CDC: There Were More Than 200,000 More Deaths Than Usual This Year
Data from the Centers for Disease Control and Prevention indicates that the U.S. has seen 200,000 more deaths this year than would have been expected given previous trends, according to Talking Points Memo.
The estimates include deaths since March 15, with around 162,000 fatalities from COVID-19 since the pandemic began in the US. The 200,000 figure is 50,000 higher than the toll of identified COVID-19 cases, indicating that more Americans have died from the virus or from the surrounding ramifications of the pandemic.
The CDC tracks observed deaths each week based on reports from state departments of health. An online tool shows the data in comparison to estimates based on previous years, allowing epidemiologists to see the course of the pandemic in real-time. The estimate, called ‘excess mortality,’ helps epidemiologists to diagnose the full death toll of the pandemic, including those who died from COVID-19 without a diagnosis, those who had long waits for emergency care, or who postponed treatment of curable conditions.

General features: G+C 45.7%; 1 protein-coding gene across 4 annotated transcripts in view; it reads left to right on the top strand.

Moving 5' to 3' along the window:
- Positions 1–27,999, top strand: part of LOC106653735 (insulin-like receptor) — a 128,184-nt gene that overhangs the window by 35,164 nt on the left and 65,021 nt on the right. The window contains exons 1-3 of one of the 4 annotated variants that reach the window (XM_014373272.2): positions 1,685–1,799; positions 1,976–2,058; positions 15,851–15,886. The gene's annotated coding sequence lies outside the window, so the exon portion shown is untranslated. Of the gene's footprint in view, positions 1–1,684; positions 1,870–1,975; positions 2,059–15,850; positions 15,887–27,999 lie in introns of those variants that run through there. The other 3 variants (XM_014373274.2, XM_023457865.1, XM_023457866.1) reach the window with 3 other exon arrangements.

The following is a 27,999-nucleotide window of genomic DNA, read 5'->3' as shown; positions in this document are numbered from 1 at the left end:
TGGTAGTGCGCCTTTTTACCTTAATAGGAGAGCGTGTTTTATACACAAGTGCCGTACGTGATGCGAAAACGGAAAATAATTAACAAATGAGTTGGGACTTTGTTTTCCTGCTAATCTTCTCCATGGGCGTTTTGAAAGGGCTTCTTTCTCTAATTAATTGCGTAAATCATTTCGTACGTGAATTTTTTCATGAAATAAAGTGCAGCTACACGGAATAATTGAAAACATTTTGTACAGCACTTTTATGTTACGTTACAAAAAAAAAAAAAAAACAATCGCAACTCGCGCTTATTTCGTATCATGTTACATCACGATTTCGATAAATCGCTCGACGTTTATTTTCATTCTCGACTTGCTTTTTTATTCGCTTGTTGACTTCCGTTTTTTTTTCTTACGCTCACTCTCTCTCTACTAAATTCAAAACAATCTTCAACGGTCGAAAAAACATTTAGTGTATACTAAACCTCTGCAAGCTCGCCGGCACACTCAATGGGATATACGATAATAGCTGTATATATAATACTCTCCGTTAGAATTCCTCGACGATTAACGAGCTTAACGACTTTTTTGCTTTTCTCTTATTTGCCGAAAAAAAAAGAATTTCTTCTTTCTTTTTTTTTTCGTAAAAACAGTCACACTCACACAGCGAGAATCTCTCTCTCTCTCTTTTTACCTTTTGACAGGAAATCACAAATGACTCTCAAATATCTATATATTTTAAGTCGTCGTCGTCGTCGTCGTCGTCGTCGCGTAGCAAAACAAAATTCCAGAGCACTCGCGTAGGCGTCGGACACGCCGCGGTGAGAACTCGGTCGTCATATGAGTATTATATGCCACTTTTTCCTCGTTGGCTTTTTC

The past two months have seen cases surging around the U.S., especially in Arizona, Texas, and Florida. Death counts continue to grow. According to an estimate by the New York Times, the only states that maintain death rates at anticipated levels are Alaska, Hawaii, Maine, and West Virginia.